On 10 September, Senior Minister of State for the Environment and Water Resources Dr Amy Khor said in parliament that the NEA is exploring the use of thermal cameras to detect illegal smoking.
She says that “the cameras are equipped with heat-detection capabilities that can detect smoking activity and can be operated manually. When deployed, these cameras will be able to capture images of smoking infringement and facilitate NEA’s investigations”.
Dr Khor noted that these cameras will be deployed in areas with persistent smoking issues, including sites like the common corridor, lift lobbies and staircase landings of residential areas.
Singapore already has a very strict policy in place that bans smoking in most indoor locations with smoker only allowed to light up in designated smoking areas. Smokers could be fined between S$200 to S$1,000 if caught smoking in a prohibited area.
Public reception to this new policy proposal is mixed. On the one hand, some people feel like this is a good way to really crack down on the smoking problem in Singapore and drastically reduce the negative impact of second hand smoke.
However, many agree that using thermal cameras to detect smoker is a step too far which infringes of the privacy of Singapore’s people and is a waste of resources that could be better channeled into other worth causes.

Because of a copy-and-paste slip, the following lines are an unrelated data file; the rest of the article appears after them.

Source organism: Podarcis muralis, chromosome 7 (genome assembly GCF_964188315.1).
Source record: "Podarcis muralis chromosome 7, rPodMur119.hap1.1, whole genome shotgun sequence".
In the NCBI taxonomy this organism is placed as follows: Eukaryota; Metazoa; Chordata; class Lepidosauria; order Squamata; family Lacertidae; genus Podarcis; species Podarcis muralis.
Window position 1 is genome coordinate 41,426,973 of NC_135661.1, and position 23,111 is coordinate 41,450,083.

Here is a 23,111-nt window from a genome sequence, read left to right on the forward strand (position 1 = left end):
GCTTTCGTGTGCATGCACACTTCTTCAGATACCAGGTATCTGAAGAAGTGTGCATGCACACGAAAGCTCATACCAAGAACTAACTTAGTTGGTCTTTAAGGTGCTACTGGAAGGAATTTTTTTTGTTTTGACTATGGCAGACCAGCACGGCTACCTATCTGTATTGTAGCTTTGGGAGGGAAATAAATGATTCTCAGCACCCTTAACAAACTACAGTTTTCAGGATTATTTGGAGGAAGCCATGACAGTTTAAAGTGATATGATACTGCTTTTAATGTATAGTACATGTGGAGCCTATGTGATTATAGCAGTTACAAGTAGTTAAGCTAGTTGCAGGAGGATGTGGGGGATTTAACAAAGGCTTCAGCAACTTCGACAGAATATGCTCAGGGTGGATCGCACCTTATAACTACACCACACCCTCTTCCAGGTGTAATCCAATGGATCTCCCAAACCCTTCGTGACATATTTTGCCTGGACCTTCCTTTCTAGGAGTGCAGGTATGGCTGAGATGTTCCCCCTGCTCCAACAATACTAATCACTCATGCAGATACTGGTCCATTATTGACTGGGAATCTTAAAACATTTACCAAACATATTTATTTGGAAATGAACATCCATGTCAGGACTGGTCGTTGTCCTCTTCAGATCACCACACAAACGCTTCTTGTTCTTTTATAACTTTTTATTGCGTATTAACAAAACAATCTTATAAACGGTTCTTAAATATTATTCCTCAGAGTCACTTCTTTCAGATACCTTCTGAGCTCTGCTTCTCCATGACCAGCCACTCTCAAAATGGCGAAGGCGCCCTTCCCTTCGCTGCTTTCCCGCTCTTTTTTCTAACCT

Though the NEA has clarified that they will be mindful of ensuring the privacy of the people by focusing only on common areas where smoking is prohibited, the implication of having a government agency using thermal technology to spy on its citizens rather disturbing.
To ease concerns, the NEA added that there will be strict protocols in place about who is authorised to view the footage – similar to that of the high-rise littering camera where only authorised NEA staff and vendors are allowed to handle or view the footage.
Still, one could argue that this is a form of government overreach and will only give the authorities more room and allowance to police its citizens in a way that infringes on their fundamental rights privacy. Of course, smoking is still bad for you and second hand smoke cause terrible damage to bystanders, but there must be some other way to deal with this problem that’s a little less Orwellian.